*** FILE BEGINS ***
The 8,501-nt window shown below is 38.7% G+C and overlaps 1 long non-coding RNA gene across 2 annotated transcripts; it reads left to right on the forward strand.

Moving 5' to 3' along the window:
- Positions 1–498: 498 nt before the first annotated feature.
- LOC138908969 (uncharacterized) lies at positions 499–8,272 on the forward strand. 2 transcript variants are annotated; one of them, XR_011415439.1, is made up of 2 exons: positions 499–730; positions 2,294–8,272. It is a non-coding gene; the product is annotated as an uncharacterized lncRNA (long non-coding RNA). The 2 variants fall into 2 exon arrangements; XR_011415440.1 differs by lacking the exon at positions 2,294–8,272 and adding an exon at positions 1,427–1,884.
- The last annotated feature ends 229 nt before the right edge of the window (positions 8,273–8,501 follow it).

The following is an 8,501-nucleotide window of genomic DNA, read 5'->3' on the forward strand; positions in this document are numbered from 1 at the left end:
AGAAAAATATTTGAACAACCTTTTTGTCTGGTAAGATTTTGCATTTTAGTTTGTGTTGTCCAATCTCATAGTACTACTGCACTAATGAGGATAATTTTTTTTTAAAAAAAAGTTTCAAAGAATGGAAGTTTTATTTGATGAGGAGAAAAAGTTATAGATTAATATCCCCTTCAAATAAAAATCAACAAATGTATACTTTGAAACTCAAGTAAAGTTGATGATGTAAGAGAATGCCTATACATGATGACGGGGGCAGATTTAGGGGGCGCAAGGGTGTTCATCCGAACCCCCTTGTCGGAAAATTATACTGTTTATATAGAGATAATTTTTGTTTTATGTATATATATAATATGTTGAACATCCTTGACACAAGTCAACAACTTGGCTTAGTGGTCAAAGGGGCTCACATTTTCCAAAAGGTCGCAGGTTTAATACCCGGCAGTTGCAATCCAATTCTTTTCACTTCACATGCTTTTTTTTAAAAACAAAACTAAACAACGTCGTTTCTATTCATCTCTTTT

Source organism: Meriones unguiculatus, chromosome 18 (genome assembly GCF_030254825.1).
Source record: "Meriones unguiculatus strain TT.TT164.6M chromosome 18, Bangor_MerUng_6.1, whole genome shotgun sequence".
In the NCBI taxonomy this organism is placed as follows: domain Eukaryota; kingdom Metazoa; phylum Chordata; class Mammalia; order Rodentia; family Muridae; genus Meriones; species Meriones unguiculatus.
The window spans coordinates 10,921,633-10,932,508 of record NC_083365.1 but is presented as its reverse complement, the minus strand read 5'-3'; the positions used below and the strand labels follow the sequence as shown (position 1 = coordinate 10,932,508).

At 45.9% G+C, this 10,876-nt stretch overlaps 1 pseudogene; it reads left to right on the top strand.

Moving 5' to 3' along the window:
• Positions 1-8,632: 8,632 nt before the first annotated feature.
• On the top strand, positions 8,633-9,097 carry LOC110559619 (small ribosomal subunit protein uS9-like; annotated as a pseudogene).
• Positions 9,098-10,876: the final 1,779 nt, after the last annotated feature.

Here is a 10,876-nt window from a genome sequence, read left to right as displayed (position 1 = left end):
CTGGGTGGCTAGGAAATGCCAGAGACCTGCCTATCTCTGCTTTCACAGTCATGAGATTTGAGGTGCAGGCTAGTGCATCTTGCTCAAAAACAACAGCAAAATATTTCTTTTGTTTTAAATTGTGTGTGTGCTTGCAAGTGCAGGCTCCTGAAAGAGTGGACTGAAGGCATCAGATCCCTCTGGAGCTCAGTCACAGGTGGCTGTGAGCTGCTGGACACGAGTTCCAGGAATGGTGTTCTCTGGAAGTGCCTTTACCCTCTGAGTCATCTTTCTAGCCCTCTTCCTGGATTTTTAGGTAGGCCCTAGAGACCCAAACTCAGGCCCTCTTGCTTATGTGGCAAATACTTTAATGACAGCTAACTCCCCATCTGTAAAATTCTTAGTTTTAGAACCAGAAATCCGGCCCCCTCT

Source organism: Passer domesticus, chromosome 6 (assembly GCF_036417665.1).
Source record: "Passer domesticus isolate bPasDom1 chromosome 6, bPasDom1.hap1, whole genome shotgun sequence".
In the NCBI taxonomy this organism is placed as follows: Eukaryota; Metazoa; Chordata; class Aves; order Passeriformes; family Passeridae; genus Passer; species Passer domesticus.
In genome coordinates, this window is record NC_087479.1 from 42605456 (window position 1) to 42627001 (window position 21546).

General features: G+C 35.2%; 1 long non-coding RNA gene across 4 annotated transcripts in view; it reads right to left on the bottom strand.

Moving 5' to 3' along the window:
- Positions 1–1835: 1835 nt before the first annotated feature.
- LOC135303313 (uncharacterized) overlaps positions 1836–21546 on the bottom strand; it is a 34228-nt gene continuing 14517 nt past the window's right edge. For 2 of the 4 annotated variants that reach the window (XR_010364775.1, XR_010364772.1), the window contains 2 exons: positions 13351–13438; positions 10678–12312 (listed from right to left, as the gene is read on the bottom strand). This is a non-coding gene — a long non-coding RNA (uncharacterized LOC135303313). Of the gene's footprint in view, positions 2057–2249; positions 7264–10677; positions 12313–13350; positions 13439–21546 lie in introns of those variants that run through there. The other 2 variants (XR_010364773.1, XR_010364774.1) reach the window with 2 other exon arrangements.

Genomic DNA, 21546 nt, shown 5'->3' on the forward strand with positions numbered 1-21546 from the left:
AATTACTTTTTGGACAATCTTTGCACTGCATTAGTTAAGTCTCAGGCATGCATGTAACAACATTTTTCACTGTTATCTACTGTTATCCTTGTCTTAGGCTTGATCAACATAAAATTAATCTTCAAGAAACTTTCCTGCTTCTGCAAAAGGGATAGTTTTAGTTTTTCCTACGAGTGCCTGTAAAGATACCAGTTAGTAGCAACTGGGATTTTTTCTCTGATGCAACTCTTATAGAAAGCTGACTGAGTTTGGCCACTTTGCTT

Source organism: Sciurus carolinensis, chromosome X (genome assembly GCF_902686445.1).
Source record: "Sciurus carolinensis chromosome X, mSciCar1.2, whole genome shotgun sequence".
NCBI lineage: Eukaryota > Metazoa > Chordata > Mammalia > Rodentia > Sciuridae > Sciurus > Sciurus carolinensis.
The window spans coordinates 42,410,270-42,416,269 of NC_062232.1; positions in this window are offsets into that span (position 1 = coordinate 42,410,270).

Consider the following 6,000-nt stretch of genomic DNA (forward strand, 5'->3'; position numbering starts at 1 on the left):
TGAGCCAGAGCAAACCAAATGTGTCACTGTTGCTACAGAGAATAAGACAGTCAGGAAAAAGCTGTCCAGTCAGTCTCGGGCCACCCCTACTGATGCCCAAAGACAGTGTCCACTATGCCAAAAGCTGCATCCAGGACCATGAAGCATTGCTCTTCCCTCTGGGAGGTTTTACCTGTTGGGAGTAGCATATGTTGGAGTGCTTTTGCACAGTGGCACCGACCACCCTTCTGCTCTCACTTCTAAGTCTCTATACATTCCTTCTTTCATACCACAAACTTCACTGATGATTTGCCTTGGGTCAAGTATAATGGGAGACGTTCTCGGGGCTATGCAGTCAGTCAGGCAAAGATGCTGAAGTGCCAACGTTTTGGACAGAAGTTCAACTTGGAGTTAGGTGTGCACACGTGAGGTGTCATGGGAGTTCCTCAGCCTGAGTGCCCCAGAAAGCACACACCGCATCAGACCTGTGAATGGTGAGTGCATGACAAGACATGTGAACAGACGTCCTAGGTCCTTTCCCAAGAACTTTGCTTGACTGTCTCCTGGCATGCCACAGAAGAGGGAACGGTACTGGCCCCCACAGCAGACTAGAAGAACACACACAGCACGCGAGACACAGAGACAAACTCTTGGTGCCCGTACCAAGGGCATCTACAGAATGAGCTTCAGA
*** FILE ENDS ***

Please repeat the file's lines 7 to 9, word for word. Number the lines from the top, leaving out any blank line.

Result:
AGAAAAATATTTGAACAACCTTTTTGTCTGGTAAGATTTTGCATTTTAGTTTGTGTTGTCCAATCTCATAGTACTACTGCACTAATGAGGATAATTTTTTTTTAAAAAAAAGTTTCAAAGAATGGAAGTTTTATTTGATGAGGAGAAAAAGTTATAGATTAATATCCCCTTCAAATAAAAATCAACAAATGTATACTTTGAAACTCAAGTAAAGTTGATGATGTAAGAGAATGCCTATACATGATGACGGGGGCAGATTTAGGGGGCGCAAGGGTGTTCATCCGAACCCCCTTGTCGGAAAATTATACTGTTTATATAGAGATAATTTTTGTTTTATGTATATATATAATATGTTGAACATCCTTGACACAAGTCAACAACTTGGCTTAGTGGTCAAAGGGGCTCACATTTTCCAAAAGGTCGCAGGTTTAATACCCGGCAGTTGCAATCCAATTCTTTTCACTTCACATGCTTTTTTTTAAAAACAAAACTAAACAACGTCGTTTCTATTCATCTCTTTT

Source organism: Meriones unguiculatus, chromosome 18 (genome assembly GCF_030254825.1).
Source record: "Meriones unguiculatus strain TT.TT164.6M chromosome 18, Bangor_MerUng_6.1, whole genome shotgun sequence".